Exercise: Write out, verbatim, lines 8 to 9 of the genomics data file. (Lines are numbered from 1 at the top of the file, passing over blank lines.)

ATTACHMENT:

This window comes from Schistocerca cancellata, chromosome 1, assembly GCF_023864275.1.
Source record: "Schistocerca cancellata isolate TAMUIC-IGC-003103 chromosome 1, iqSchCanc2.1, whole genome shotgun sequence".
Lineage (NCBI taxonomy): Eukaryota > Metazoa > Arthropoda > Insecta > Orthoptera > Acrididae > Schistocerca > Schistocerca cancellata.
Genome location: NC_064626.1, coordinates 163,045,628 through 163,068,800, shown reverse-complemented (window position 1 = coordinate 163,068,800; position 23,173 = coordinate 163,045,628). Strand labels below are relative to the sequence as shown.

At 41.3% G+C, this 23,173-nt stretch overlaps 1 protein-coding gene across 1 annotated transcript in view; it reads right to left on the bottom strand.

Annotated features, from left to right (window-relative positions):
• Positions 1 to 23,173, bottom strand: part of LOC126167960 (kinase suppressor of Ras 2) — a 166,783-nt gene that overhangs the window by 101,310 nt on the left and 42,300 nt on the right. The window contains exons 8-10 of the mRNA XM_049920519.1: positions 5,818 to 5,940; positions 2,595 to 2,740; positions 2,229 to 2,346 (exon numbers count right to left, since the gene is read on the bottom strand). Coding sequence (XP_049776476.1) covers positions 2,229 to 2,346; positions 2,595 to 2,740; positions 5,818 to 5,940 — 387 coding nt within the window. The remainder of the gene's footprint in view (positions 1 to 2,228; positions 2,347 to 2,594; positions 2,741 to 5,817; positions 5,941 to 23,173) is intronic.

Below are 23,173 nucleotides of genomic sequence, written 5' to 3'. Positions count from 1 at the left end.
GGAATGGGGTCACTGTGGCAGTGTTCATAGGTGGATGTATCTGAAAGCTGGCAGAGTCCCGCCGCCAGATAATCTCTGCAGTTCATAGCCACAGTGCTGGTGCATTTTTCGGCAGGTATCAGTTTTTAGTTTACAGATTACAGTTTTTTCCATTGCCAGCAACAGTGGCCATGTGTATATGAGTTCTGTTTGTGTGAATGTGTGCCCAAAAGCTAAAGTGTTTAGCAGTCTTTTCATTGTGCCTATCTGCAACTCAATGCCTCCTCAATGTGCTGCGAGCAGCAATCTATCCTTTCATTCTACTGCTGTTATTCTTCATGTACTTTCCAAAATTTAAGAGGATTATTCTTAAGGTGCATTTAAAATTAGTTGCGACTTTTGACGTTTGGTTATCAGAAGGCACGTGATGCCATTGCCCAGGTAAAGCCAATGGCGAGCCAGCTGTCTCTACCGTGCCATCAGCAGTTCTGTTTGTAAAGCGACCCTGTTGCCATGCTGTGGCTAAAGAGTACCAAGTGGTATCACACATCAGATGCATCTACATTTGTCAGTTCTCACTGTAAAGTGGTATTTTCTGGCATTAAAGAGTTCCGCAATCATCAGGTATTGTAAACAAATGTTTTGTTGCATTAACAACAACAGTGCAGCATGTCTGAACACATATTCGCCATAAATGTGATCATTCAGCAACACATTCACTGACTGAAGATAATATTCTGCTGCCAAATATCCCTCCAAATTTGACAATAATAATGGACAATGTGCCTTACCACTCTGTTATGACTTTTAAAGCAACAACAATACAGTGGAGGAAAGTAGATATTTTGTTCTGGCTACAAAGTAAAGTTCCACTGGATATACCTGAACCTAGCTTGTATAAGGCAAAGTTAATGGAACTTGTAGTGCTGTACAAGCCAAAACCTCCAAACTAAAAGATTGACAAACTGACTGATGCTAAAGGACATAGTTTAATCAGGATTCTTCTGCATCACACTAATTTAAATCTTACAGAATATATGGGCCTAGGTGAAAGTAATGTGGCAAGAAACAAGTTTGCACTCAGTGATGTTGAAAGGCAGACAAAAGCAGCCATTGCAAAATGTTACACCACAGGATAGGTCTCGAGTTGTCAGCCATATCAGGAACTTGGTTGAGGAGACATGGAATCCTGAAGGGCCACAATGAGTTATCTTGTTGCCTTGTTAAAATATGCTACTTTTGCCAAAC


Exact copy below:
Below are 23,173 nucleotides of genomic sequence, written 5' to 3'. Positions count from 1 at the left end.
GGAATGGGGTCACTGTGGCAGTGTTCATAGGTGGATGTATCTGAAAGCTGGCAGAGTCCCGCCGCCAGATAATCTCTGCAGTTCATAGCCACAGTGCTGGTGCATTTTTCGGCAGGTATCAGTTTTTAGTTTACAGATTACAGTTTTTTCCATTGCCAGCAACAGTGGCCATGTGTATATGAGTTCTGTTTGTGTGAATGTGTGCCCAAAAGCTAAAGTGTTTAGCAGTCTTTTCATTGTGCCTATCTGCAACTCAATGCCTCCTCAATGTGCTGCGAGCAGCAATCTATCCTTTCATTCTACTGCTGTTATTCTTCATGTACTTTCCAAAATTTAAGAGGATTATTCTTAAGGTGCATTTAAAATTAGTTGCGACTTTTGACGTTTGGTTATCAGAAGGCACGTGATGCCATTGCCCAGGTAAAGCCAATGGCGAGCCAGCTGTCTCTACCGTGCCATCAGCAGTTCTGTTTGTAAAGCGACCCTGTTGCCATGCTGTGGCTAAAGAGTACCAAGTGGTATCACACATCAGATGCATCTACATTTGTCAGTTCTCACTGTAAAGTGGTATTTTCTGGCATTAAAGAGTTCCGCAATCATCAGGTATTGTAAACAAATGTTTTGTTGCATTAACAACAACAGTGCAGCATGTCTGAACACATATTCGCCATAAATGTGATCATTCAGCAACACATTCACTGACTGAAGATAATATTCTGCTGCCAAATATCCCTCCAAATTTGACAATAATAATGGACAATGTGCCTTACCACTCTGTTATGACTTTTAAAGCAACAACAATACAGTGGAGGAAAGTAGATATTTTGTTCTGGCTACAAAGTAAAGTTCCACTGGATATACCTGAACCTAGCTTGTATAAGGCAAAGTTAATGGAACTTGTAGTGCTGTACAAGCCAAAACCTCCAAACTAAAAGATTGACAAACTGACTGATGCTAAAGGACATAGTTTAATCAGGATTCTTCTGCATCACACTAATTTAAATCTTACAGAATATATGGGCCTAGGTGAAAGTAATGTGGCAAGAAACAAGTTTGCACTCAGTGATGTTGAAAGGCAGACAAAAGCAGCCATTGCAAAATGTTACACCACAGGATAGGTCTCGAGTTGTCAGCCATATCAGGAACTTGGTTGAGGAGACATGGAATCCTGAAGGGCCACAATGAGTTATCTTGTTGCCTTGTTAAAATATGCTACTTTTGCCAAAC